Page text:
Harrison George

This government is beginning to get up my nose.

Why can’t they stick to what they do best?  Like barging into TV stations and telling them what they can and cannot show.  And then saying they don’t do censorship. 

Or resurrecting a xenophobic rewrite of the Foreign Business Act that will stop these filthy foreigners from controlling their own investments.  And then buggering off to international meetings and telling foreigners that we just love your filthy money so please keep investing here. 

Or asking for the public’s opinions on reform.  And then arresting anyone who says that they want what the authoritarians in charge don’t want you to want. 

Reactionary narrow-minded ignorance leavened with breath-taking hypocrisy.  That’s their core competence.  That’s where they should be focussing what passes for their brainpower.

But no.  Daddy-knows-best Prime Minister Prayut now has to come out and say ‘cycling is good for you.’

I know that.  I bought my bike months ago.  Before the coup, even.  Now every time I risk life and limb against the homicidal traffic of Bangkok, I have an extra worry.  People might jump to the mistaken assumption that I’m doing this in support of the General.

I never had this trouble that last time I took to two wheels.  My knowledgeable regular readers will already have the date of 2 August 1990 indelibly imprinted on their memories.

But let me remind those who have perhaps only just started reading this column (and that includes you there scratching your crew-cut in the military censor’s office) that this was the day that Saddam Hussein decided to invade Kuwait.  So I bought a bicycle. 

And promptly got run off the road and into a tree on the pedal back from the shop.  Clearly, if I was to survive both the inevitable oil shock and the ‘up yours’ driving habits of Bangkok motorists, I needed to learn fast.  I then realized I had never seen any of those Yakult ladies spread-eagled on the tarmac with their life’s blood and liquid yoghurt draining away from under a mangled bicycle. 

So I followed one or two of them around for a while, noting that sometimes they cycled down the wrong side of the street (safer to see the threat coming at you than have it demolish you from behind), sometimes they pedalled on the pavements, and sometimes they got off and became temporary pedestrians.  An invaluable lesson.

But it doesn’t work now.  For a start, the Yakult ladies are now on motorbikes and so have become part of the opposition.  And motorcycles are quite definitely the opposition.  Decades ago, there was a kind of camaraderie of the gutter.  We took turns sidling down the inside of blocked traffic.  Motorbikes, for whom acceleration means nothing more than a twist of the wrist, even gave way to push bikes, in recognition of the fact that any loss of momentum had to be made up by straining muscles.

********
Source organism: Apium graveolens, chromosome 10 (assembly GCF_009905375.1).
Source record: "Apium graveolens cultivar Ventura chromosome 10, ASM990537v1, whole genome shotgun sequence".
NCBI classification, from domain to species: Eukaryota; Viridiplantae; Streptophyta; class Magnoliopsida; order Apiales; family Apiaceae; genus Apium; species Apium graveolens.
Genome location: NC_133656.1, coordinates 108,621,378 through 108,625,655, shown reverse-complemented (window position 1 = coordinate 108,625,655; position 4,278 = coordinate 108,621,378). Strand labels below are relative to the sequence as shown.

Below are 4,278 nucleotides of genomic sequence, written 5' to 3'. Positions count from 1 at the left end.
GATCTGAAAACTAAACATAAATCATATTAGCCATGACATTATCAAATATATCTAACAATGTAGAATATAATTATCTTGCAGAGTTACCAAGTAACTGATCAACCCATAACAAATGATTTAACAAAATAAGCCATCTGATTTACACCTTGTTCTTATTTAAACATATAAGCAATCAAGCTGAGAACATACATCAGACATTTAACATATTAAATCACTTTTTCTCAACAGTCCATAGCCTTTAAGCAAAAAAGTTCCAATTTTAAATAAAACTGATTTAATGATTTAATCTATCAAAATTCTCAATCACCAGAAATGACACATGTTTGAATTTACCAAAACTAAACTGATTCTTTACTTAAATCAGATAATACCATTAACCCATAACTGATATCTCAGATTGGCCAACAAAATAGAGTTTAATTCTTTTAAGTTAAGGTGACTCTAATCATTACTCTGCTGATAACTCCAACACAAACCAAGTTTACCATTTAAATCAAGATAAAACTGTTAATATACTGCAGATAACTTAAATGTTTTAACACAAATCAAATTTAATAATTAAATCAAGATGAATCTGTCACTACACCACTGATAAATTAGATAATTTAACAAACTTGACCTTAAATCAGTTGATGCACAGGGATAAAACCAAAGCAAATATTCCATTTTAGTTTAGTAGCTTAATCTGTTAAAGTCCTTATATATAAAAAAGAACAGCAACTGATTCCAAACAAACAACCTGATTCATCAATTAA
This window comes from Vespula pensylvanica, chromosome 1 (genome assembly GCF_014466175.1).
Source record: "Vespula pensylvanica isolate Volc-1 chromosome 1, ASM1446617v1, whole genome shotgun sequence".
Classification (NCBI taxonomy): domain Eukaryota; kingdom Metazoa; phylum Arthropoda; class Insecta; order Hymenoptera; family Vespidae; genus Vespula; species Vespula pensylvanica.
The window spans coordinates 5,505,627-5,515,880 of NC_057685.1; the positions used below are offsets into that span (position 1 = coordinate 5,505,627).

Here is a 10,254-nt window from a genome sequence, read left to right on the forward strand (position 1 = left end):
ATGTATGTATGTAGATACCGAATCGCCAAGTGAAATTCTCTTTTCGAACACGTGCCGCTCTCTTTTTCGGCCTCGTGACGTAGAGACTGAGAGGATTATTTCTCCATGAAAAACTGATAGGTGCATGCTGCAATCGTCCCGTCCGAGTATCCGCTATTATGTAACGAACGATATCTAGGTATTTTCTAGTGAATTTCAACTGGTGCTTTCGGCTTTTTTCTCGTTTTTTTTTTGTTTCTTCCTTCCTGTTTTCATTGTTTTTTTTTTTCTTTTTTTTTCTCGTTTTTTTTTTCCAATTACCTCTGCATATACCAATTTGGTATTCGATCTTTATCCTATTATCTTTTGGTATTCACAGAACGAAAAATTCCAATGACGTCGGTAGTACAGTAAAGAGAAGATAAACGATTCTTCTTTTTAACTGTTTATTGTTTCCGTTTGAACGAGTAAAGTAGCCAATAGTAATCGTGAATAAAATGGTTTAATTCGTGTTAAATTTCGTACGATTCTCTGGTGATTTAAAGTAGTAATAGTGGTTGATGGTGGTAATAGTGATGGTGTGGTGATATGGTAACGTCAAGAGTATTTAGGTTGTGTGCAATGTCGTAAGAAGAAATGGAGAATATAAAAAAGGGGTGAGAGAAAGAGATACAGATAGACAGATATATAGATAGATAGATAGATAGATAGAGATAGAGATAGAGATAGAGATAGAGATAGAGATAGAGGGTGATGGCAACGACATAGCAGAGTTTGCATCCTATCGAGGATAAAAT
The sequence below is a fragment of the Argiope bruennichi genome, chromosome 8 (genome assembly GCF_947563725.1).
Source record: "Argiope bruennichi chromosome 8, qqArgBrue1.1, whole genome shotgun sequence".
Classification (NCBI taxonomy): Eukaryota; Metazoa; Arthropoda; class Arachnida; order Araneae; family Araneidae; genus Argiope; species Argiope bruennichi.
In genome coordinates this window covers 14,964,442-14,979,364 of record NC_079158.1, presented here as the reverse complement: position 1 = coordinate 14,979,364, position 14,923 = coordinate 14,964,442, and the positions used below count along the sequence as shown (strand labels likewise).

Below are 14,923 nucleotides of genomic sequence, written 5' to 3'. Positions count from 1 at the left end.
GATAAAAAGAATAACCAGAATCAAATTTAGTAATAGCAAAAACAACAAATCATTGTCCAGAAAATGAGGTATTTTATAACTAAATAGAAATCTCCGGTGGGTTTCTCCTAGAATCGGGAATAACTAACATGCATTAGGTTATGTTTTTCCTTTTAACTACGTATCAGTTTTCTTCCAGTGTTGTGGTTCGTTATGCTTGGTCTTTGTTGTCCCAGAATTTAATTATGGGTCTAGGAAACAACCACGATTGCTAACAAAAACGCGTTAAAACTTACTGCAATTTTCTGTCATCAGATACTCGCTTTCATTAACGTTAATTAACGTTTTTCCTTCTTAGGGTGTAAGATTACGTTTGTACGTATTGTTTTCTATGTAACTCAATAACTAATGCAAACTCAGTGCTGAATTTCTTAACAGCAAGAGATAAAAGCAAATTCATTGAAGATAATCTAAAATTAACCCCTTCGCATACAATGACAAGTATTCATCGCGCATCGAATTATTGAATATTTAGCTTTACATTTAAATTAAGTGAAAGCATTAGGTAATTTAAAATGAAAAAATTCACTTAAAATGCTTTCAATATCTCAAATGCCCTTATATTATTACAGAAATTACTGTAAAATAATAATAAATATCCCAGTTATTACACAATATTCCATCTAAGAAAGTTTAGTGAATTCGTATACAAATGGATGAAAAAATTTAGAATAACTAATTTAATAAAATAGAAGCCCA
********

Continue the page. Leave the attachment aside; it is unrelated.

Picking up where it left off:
But no more.  The BMA in its misguided wisdom has painted a bicycle lane down the wrong side of Sukhumwit (the narrower side, with more sois to cross and far more pedestrians and roadside clutter).  The fading logo painted on the floor seems quite clear to me – handlebars, 2 wheels and no motor. 

But this lane is used far more by motorbikes than bicycles.  They are forever forcing you (and pedestrians) out of their way.  When you get to a crowded section where they can’t get past you, they even start peeping their horns at you, cheeky sods.  So I normally drop a gear and dawdle.

And get ready to stop on a sixpence.  Years back, following the Yakult ladies down the footpath, you had to ring a minor rhapsody on your bell to ensure anyone walking didn’t accidentally step into your line of flight.  No point now.  The most of them have something stuck in their ears and wouldn’t hear the crack of doom.

One thing that has not changed is the idea stolen by J K Rowling.  Bangkok cyclists achieved invisibility long before Harry Potter disappeared under his magic cloak.  You’re pedalling down a leafy, deserted back soi, when a condo guard steps out with his Darth Vader light sabre, carefully looks this way and that, and nonchalantly waves out the chauffeur driven limo right in front of you.  It is only the stream of verbal invective that makes him aware of your presence.

Cycling is, you see, a very noisy game.  No point screaming at car drivers whose Blaupunkt is deafening the when they not on their phones.  But you’re shouting thankyous to pedestrians who get out of your way, words of encouragement to other cyclists, plaintive pleas for a smidgen more space from bus drivers, and the best curses you can muster at motorbikes.

Now all I have to add is a repeated explanation to all and sundry that I’m not pedalling for the General.

About author:  Bangkokians with long memories may remember his irreverent column in The Nation in the 1980's. During his period of enforced silence since then, he was variously reported as participating in a 999-day meditation retreat in a hill-top monastery in Mae Hong Son (he gave up after 998 days), as the Special Rapporteur for Satire of the UN High Commission for Human Rights, and as understudy for the male lead in the long-running ‘Pussies -not the Musical' at the Neasden International Palladium (formerly Park Lane Empire).